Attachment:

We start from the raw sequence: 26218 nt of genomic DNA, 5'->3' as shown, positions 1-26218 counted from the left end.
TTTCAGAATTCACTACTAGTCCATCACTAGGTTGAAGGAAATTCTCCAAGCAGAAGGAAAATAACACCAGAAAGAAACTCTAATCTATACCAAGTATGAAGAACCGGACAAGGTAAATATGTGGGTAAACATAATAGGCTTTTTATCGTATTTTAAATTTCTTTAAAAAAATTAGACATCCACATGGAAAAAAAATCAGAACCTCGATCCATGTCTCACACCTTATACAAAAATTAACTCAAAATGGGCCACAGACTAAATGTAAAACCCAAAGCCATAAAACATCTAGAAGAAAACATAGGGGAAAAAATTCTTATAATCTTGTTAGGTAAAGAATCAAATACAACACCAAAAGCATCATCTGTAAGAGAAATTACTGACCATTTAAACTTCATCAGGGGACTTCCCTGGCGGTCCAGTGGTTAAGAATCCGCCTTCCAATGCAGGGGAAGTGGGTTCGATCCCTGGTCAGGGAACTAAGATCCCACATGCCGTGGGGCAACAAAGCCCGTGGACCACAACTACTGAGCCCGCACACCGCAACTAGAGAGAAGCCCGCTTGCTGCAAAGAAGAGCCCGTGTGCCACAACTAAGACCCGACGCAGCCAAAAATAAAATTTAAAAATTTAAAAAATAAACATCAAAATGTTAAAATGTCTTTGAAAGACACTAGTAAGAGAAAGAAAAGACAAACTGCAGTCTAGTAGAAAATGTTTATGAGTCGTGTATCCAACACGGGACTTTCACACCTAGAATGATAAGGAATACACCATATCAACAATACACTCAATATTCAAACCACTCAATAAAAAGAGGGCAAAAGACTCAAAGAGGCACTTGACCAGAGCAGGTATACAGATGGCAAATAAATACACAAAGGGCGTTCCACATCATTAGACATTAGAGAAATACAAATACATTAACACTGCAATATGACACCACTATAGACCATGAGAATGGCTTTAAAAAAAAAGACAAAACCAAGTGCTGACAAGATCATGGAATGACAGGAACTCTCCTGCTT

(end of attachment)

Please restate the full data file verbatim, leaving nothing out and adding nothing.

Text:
We start from the raw sequence: 26218 nt of genomic DNA, 5'->3' as shown, positions 1-26218 counted from the left end.
TTTCAGAATTCACTACTAGTCCATCACTAGGTTGAAGGAAATTCTCCAAGCAGAAGGAAAATAACACCAGAAAGAAACTCTAATCTATACCAAGTATGAAGAACCGGACAAGGTAAATATGTGGGTAAACATAATAGGCTTTTTATCGTATTTTAAATTTCTTTAAAAAAATTAGACATCCACATGGAAAAAAAATCAGAACCTCGATCCATGTCTCACACCTTATACAAAAATTAACTCAAAATGGGCCACAGACTAAATGTAAAACCCAAAGCCATAAAACATCTAGAAGAAAACATAGGGGAAAAAATTCTTATAATCTTGTTAGGTAAAGAATCAAATACAACACCAAAAGCATCATCTGTAAGAGAAATTACTGACCATTTAAACTTCATCAGGGGACTTCCCTGGCGGTCCAGTGGTTAAGAATCCGCCTTCCAATGCAGGGGAAGTGGGTTCGATCCCTGGTCAGGGAACTAAGATCCCACATGCCGTGGGGCAACAAAGCCCGTGGACCACAACTACTGAGCCCGCACACCGCAACTAGAGAGAAGCCCGCTTGCTGCAAAGAAGAGCCCGTGTGCCACAACTAAGACCCGACGCAGCCAAAAATAAAATTTAAAAATTTAAAAAATAAACATCAAAATGTTAAAATGTCTTTGAAAGACACTAGTAAGAGAAAGAAAAGACAAACTGCAGTCTAGTAGAAAATGTTTATGAGTCGTGTATCCAACACGGGACTTTCACACCTAGAATGATAAGGAATACACCATATCAACAATACACTCAATATTCAAACCACTCAATAAAAAGAGGGCAAAAGACTCAAAGAGGCACTTGACCAGAGCAGGTATACAGATGGCAAATAAATACACAAAGGGCGTTCCACATCATTAGACATTAGAGAAATACAAATACATTAACACTGCAATATGACACCACTATAGACCATGAGAATGGCTTTAAAAAAAAAGACAAAACCAAGTGCTGACAAGATCATGGAATGACAGGAACTCTCCTGCTT